Auxiliary Bishop Gerald Wilkerson of Los Angeles, the president of the California Catholic Conference, said the bishops of the state are “grateful” that the bill was vetoed.

“It was unfair to the vast majority of victims and unfair to all private and non-profit organizations,” he said, adding that the bill “discriminated and treated victims unequally” in a way that was “impossible to morally or legally justify.”

The bill would have lifted the statute of limitations on child sex abuse lawsuits against private schools and private employers who failed to take action against sexual abuse by employees or volunteers. It would allow alleged victims younger than 31 to sue employers of abusers, extending present age limit for alleged victims from 26 years old.

However, S.B. 131 specifically exempted public schools and other government institutions from lawsuits.

Critics argued that this was unfair to Catholic and private schools, and that it failed to protect the vast majority – more than 90 percent – of California children who attend public schools.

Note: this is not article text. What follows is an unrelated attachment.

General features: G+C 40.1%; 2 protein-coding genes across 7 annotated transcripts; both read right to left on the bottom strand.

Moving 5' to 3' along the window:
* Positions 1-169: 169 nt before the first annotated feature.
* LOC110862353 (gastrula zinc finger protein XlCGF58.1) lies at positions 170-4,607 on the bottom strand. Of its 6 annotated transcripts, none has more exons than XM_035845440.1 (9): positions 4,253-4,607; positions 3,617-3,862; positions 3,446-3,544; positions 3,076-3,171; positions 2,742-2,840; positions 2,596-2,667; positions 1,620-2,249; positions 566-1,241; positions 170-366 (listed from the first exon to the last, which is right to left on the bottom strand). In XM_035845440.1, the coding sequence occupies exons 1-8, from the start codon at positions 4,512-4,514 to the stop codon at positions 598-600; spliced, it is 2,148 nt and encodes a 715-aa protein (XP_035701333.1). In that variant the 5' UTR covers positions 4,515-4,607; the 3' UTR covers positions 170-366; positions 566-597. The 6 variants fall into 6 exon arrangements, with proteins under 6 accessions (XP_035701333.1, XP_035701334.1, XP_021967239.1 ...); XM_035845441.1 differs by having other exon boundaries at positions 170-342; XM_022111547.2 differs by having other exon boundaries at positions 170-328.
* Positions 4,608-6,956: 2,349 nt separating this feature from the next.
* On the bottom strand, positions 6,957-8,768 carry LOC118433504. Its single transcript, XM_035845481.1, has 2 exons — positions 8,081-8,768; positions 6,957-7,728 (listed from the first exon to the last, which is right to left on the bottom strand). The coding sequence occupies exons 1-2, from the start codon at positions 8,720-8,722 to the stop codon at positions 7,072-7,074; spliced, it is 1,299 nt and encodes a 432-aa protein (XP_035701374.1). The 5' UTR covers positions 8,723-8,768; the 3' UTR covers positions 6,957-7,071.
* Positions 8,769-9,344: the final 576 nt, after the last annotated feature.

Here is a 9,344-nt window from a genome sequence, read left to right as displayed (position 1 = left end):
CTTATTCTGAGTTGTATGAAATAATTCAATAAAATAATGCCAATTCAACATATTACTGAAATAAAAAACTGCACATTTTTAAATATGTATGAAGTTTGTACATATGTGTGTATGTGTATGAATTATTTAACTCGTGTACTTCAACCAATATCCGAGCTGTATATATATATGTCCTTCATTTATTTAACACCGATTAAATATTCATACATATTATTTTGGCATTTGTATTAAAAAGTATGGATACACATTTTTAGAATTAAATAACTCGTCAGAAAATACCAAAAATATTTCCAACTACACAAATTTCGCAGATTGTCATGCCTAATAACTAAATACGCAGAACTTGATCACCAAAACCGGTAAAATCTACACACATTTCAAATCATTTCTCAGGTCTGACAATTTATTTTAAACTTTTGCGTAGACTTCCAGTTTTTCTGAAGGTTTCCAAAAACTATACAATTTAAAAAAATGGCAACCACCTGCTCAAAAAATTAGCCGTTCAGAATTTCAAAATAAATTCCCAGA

The Wall Street Journal had criticized the proposed bill as a “nonprofit shakedown” targeting the Catholic Church, the Boy Scouts, and the “political enemies” of the legislature, where Democrats hold a supermajority of seats.

The bill also would have provided a one-year window for victims older than the new age limit to sue alleged negligent employers. This could have resulted in many new lawsuits concerning allegations dismissed after 2003, when the statute of limitations was previously suspended.

That suspension resulted in almost 1,000 claims against the Catholic Church in California, with legal awards totaling to $1.2 billion. Some of these claims dated back to the 1930s.

Gov. Brown explained his veto decision in a three-page Oct. 12 message to members of the State Senate. He argued that the bill’s policy of making private institutions “subject to suit indefinitely” while exempting public institutions is “simply too open-ended and unfair.”

He explained that legal cases alleging abuse make “valid and profoundly important claims,” but the statute of limitations is part of a legal tradition of “fairness.”